The Miami New Times reports this week that Santero Carlos Valdes is pushing to have a violent stalking case prosecuted as a hate crime, which, if successful, would make it the first official hate crime charge involving anti-Santeria sentiments.
Prosecutors contend [Kellyd] Rodriguez has terrorized Valdes’s family for four years. It began with anti-Santería rants on the phone, Valdes says, and escalated into death threats, rock-throwing, drive-by shootings, and even heart-stopping phone calls to his young daughters’ schools. […] The oriate is also pushing prosecutors to charge Rodriguez with the first hate crime connected to Santería. […] “I’ve had crucifixes thrown through my windows and a woman try to burn my church down,” says Ernesto Pichardo, the Hialeah santero who took the benchmark case [Church of Lukumi Babalu Aye v. City of Hialeah] to Washington, D.C., in 1993. “So many people in Miami still don’t realize that a santero in his home has the exact same legal rights as a Catholic priest in his church or a Jewish rabbi in his synagogue.”
While this would be the first “official” case of a hate crime against Santeria being prosecuted, the circumstances are hardly unique. Anti-Santeria sentiments and actions have been well-documented in the past, including harassment by local law enforcement and politicians.
“In 2006, for instance, three worshippers in West Dade were arrested during a sacrifice; charges were eventually dropped. Months later, a Miami-Dade firefighter was booked when a neighbor called 911 about a goat sacrifice. He too was exonerated. In January 2007, Valdes himself was detained during an animal sacrifice. That’s why he originally went on the radio — to talk about the need to better educate police about the religion. Seven month later, in August, Coral Gables Police swarmed a house on Casilla Street, disrupting a Santería service with their guns drawn. Worshippers were detained until officers realized no crime had been committed, but defiant Gables Mayor Don Slesnick vowed to stop all animal sacrifices in the City Beautiful and refused to apologize.”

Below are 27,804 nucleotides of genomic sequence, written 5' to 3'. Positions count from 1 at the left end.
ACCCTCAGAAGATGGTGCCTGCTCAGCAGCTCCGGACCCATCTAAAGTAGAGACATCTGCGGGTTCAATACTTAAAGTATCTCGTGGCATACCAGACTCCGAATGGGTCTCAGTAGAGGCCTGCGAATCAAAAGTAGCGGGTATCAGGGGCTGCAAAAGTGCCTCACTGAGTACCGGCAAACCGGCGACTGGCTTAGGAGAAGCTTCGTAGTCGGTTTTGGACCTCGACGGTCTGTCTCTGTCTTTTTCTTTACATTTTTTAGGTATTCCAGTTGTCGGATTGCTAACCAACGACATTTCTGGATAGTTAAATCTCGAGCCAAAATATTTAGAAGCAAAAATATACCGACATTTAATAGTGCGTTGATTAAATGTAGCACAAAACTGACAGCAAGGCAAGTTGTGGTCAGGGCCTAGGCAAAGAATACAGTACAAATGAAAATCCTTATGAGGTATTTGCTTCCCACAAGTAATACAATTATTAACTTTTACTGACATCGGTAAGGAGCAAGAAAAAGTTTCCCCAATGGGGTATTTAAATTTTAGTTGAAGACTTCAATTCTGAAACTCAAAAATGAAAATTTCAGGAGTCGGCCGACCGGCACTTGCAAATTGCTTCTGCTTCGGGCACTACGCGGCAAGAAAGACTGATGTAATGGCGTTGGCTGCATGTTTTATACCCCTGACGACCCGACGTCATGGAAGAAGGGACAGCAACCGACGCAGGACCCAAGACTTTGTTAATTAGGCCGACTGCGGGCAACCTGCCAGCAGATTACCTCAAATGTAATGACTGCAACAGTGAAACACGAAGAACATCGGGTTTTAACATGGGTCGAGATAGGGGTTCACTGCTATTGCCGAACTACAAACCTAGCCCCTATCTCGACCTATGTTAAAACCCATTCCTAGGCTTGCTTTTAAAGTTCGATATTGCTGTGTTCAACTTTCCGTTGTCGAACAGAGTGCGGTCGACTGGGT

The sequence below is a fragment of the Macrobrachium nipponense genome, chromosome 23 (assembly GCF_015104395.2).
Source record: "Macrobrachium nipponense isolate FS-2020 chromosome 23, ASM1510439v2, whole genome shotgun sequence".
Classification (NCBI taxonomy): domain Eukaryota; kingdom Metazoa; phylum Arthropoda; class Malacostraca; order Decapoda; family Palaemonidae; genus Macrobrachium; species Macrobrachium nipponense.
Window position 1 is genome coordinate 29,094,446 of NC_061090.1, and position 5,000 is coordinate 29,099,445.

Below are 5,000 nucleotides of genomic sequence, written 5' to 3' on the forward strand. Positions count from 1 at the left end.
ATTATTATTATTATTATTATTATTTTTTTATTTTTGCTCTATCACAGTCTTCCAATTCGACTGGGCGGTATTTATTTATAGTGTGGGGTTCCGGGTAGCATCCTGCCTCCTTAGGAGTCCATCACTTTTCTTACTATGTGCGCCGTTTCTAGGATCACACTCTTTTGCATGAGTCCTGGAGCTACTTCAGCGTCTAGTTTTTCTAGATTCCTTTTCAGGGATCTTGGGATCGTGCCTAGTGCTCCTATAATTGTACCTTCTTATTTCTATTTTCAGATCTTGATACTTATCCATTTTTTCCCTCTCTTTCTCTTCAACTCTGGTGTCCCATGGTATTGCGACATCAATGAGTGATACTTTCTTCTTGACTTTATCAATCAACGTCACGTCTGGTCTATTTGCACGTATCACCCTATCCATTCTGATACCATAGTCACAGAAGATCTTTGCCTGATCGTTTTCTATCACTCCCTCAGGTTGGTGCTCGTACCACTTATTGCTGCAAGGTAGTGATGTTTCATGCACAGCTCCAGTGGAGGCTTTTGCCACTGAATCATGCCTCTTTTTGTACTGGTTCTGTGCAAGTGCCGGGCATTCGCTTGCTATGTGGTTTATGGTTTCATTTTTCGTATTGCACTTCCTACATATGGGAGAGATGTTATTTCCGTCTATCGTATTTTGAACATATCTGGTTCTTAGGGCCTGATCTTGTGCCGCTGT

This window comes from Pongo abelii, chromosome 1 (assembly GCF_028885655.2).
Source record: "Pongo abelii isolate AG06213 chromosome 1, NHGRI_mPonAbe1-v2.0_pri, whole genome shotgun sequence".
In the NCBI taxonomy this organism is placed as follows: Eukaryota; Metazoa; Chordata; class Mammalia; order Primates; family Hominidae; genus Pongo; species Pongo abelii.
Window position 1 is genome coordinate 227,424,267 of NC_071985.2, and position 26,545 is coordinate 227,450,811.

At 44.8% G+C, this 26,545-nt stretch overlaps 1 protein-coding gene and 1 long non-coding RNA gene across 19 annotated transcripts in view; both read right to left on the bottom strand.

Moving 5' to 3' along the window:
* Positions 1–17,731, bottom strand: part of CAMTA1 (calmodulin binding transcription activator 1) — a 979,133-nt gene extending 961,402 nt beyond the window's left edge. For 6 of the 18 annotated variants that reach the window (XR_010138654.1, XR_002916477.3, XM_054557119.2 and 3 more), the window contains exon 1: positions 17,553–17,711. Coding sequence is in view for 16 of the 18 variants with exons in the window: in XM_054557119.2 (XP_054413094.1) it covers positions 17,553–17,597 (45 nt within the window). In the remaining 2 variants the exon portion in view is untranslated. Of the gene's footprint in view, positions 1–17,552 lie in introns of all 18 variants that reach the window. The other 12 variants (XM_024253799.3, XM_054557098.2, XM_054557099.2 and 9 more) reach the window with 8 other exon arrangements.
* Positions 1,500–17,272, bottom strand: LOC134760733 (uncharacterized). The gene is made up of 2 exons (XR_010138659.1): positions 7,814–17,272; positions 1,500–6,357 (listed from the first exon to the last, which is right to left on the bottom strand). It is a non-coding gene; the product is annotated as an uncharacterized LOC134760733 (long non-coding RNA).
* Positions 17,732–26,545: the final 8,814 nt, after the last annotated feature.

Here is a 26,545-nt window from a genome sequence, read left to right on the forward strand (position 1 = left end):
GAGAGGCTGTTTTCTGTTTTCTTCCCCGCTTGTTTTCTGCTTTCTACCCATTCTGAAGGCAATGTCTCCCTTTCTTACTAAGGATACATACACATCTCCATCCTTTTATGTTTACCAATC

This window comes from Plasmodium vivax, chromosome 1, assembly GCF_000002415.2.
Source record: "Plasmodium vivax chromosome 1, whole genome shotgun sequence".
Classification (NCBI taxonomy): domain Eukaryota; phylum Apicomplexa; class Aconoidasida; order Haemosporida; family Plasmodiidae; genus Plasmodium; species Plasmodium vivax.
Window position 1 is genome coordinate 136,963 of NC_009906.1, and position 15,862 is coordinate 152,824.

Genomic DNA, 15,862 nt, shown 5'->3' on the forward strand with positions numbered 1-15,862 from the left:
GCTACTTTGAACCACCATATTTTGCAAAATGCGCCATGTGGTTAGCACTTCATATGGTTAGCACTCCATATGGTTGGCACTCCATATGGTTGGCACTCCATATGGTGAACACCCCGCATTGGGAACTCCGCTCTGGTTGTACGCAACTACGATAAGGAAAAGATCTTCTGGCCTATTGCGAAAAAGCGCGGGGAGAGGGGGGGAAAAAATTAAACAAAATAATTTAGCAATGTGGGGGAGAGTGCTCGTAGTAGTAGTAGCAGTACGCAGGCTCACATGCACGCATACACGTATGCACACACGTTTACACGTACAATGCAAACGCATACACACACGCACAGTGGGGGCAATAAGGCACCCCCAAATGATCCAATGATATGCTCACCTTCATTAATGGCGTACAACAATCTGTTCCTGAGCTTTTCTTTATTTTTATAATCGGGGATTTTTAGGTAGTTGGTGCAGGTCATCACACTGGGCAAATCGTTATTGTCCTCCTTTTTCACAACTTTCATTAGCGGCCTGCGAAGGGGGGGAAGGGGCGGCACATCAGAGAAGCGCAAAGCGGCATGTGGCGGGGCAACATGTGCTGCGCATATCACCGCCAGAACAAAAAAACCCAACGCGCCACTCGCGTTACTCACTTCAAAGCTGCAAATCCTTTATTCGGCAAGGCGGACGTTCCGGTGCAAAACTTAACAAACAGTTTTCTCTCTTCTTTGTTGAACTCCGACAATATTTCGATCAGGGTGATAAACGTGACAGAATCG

I have extensively covered the harassment, demonization, and libel against Santeria and other syncretic Afro-Caribbean religions in the United States for some time. Any instance of dead animal parts being found, almost anywhere, results in a knee-jerk invocation of “Santeria,” despite the fact that these assertions are often debunked by various experts, including the ASPCA. It’s unsurprising that some of the old “occult experts” have added Santeria to their resumes when they now talk to police and local communities, these last few years there seems to have been an increasingly ugly dimension to some Santeria stories that point towards anti-immigration hostility, and have even led to what some have called racial profiling.
If anti-Santeria harassment and violence starts to fall under the rubric of religious “hate crimes” it could create a change in how adherents are treated by law enforcement and the media. Once Santeros and Santeras are seen as human beings, and not villainous caricatures, it changes the dynamic. They are no longer the “other,” but our neighbors, co-workers, and friends. Modern Pagans today have been building increasing ties with syncretic African traditions like Santeria and Vodou, with many seeking initiations and training. They are part of our extended family, and we should be concerned with how our “cousins” are being treated. The demonization and harassment of Santeria is but a hair’s breadth from the treatment modern Pagans have received in the past, and in some instances, still receive. Even if Carlos Valdes isn’t successful in his quest to have this case prosecuted as a hate crime, it should still be seen a call towards a new activist spirit regarding how minority religions are treated and portrayed.